Ambar, on her quest to obtain false identification documents so she can take a job with her Uncle’s firm, suffers a number of setbacks that lead to her becoming increasingly depressed and isolated. Added to this is the ever present grief from losing her mother and the strange happenings she is beginning to notice in her new home. Ambar spots things out of the corner or her eye, experiences unsettling events and hears unusual noises. Are the things she is seeing a result of her mental state or something more sinister?
I am sure you get the picture, this is all pretty standard stuff and hard to recommend off the back of the horror element. I feel like I have seen this type of movie hundreds of time. The predicament of the main character, Ambar, is actually the only thing setting No One Gets Out Alive apart from similar haunted house movies and may justify a watch on its own as you really don’t see this theme a lot in horror.
I actually found myself more interested in Ambar’s struggles to fit in in a brutal world and deal with all the difficulties that come along with being a female illegal immigrant in the US than what was happening in the house. Strangely enough, I would have preferred the horror element to be pushed to the side so that we can follow Ambar’s journey a little more. Being an illegal immigrant in poverty stricken parts of Cleveland is horrifying enough.
The drama element of No One Gets Out Alive is well constructed and very well acted. Cristina Roldo is more than capable of carrying the bulk of the movie and does a decent job of conveying emotion through many scenes that feature no character interactions or dialogue. It is easy to become invested in her struggles and you genuinely want to see what will happen next.
Unfortunately, a predictable horror element takes centre stage for much of the movie and dilutes what is an otherwise interesting plot. Any horror fan will find themselves predicting what will happen scene by scene as if they were in the room when the movie was filmed and that isn’t a good thing. Take away the main character’s background and struggles and what you have left is a young woman living in a scary old house with a questionable landlord, some nutty housemates, and some random ghost sightings.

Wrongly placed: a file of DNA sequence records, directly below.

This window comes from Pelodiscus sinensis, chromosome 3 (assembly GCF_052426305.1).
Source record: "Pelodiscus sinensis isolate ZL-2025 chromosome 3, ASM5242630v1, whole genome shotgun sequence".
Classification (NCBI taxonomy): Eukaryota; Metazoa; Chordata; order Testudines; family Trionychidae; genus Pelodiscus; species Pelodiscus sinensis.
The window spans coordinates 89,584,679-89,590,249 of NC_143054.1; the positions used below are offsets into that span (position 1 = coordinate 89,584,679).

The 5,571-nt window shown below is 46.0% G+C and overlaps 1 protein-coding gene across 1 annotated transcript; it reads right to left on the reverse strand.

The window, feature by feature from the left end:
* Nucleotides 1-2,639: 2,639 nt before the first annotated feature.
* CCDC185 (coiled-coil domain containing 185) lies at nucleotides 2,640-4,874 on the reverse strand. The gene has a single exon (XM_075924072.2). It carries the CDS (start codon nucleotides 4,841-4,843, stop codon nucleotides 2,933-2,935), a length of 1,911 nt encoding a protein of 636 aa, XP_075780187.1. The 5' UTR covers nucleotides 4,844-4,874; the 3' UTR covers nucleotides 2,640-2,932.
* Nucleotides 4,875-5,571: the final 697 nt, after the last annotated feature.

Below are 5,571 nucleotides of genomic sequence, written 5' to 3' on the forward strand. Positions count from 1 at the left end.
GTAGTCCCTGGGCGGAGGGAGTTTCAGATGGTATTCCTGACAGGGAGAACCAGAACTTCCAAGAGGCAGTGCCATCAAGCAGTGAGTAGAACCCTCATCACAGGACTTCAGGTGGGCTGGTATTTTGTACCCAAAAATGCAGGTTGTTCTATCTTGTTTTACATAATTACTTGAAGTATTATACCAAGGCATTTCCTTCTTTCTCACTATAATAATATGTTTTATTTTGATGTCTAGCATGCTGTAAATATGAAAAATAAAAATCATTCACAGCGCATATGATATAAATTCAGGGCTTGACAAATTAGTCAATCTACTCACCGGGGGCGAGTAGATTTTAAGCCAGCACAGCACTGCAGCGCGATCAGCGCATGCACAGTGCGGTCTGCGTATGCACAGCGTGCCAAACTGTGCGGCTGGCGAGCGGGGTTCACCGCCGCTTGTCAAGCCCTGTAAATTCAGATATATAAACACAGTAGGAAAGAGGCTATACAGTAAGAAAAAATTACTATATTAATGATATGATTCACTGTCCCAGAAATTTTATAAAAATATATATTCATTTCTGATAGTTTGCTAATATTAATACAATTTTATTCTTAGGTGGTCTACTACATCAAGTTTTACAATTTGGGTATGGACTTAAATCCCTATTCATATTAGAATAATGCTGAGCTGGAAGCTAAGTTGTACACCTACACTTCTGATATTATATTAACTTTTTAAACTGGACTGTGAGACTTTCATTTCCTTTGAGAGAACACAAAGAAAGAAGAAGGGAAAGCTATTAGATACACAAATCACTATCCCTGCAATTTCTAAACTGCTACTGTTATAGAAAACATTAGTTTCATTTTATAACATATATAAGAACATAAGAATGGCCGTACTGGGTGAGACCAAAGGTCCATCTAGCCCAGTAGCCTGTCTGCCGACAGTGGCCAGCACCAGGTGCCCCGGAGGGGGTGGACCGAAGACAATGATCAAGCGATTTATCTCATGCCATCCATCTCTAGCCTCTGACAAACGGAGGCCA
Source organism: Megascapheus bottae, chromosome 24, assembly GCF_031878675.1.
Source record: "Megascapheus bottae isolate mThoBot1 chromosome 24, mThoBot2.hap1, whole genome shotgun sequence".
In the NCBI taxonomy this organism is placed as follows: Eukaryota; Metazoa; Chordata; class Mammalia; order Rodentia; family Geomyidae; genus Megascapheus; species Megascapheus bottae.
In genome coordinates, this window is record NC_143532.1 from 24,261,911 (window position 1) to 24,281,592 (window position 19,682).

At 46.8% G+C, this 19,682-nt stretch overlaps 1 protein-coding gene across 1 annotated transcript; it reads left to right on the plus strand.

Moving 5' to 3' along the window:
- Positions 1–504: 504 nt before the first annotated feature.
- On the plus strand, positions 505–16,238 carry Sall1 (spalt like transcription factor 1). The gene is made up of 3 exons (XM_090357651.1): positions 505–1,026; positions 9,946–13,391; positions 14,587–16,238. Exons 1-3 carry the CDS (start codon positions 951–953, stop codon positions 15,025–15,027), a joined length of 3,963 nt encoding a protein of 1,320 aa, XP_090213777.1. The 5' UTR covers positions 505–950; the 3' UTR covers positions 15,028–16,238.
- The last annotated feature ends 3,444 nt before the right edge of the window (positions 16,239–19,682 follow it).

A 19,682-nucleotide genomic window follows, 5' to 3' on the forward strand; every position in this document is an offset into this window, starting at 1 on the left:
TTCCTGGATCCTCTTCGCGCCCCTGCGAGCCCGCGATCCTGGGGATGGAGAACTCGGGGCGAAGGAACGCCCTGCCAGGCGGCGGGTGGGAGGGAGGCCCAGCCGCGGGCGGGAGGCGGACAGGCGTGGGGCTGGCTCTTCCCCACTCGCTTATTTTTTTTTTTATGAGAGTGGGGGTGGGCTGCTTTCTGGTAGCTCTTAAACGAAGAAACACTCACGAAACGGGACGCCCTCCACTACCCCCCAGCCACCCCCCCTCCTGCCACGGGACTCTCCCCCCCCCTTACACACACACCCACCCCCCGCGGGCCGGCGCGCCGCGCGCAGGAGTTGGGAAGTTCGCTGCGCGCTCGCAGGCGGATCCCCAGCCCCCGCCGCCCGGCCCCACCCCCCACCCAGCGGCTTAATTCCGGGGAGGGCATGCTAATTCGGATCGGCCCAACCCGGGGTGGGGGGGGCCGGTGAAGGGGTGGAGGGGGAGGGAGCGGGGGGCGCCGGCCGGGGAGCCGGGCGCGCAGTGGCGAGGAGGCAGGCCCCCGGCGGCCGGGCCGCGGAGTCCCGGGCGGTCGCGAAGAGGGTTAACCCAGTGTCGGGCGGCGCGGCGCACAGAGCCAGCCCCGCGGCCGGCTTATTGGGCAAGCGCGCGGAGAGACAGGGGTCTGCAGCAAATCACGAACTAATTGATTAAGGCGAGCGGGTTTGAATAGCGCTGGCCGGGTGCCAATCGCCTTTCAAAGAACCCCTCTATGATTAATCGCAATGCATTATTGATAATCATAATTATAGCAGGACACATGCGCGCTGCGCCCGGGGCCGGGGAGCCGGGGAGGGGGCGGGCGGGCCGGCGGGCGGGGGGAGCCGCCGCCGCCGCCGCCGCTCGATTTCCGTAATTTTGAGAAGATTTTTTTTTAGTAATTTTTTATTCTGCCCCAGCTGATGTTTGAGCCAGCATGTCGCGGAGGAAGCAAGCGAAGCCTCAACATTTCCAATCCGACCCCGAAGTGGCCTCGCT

Things do ratchet up a bit towards the last 20 minutes although not in a particularly significant way. It’s worth mentioning that No One Gets Out Alive seems to really indulge in its violence towards women. This is nothing new with horror but it seems a bit extra here. The end scene leaves you wondering why the violence was directed purely to women and there is at least one scene that felt a bit needless and pointless to the plot. The movie also enjoys its injury detail so keep that in mind if you don’t enjoy that kind of thing. There is also some use of subtitling for scenes featuring characters speaking other languages so if you struggle with reading, you may want to watch with a friend or partner to help you out.
There is something of a twist to the plot but it feels insignificant in the grand scheme of things. It is buried beneath suggestions of occult like rituals, mental illness, and a whole ton of “Why the fuck would she do that??” moments. The one thing saving this is the short run time which means the movie can be tied up quite neatly before anything can become too fleshed out.
On the plus side, the movie is really well filmed. It looks fantastic for the most part and feels fairly high budget despite it’s limited filming locations and lesser known cast. There is an overabundance of green tinting everything on screen but camera work is always top notch. This makes it all the more jarring when we are assaulted with some horrendous CG stuff towards the end of the movie. Holy shit we laughed hard. I really wish producers would find another way to do things rather than using CG. It looks awful in high budget Marvel movies. In low budget horror it looks pathetic.
If we quickly rewind to what I said before regarding Netflix published horror movies being overrated, No One Gets Out Alive is a decent example of that. One well known horror movie review site has this movie as a 4 out of 5 and claims it “Delights with Surprising Twist to Haunted House Horror”. This is what we are dealing with when it comes to Netflix horror movies. Major review sites set the narrative and other sites tend to fall in line. This movie is average at best. I understand opinions are like assholes but some seem to stink more than others.
It’s hard to believe that these sites aren’t receiving something of a kick back from the publishers to talk these movies up. The above mentioned horror movie review site described the CG in this movie as incredible. That is objectively false. They described the ending as unforgettable. I wish I was that easily pleased. The relentless use of buzz words almost seems as if it is authored by someone with a personal investment in the movie. Luckily user reviews for the movie are more honest.
No One Gets Out Alive is a cookie cutter horror movie about as middle of the road as you can possibly get. The interesting main character and her ongoing experience as a Mexican illegal immigrant in the US whispers at something compelling that never manages to get moving under the weight of its boring, haunted house plot.
The short run time, decent acting and fantastic camera work means you probably won't feel too short changed if you decide to waste an hour and 25 minutes watching. Don't expect too much and you may enjoy it.
If you want to check out No One Gets Out Alive, you can do so at Netflix by clicking the link.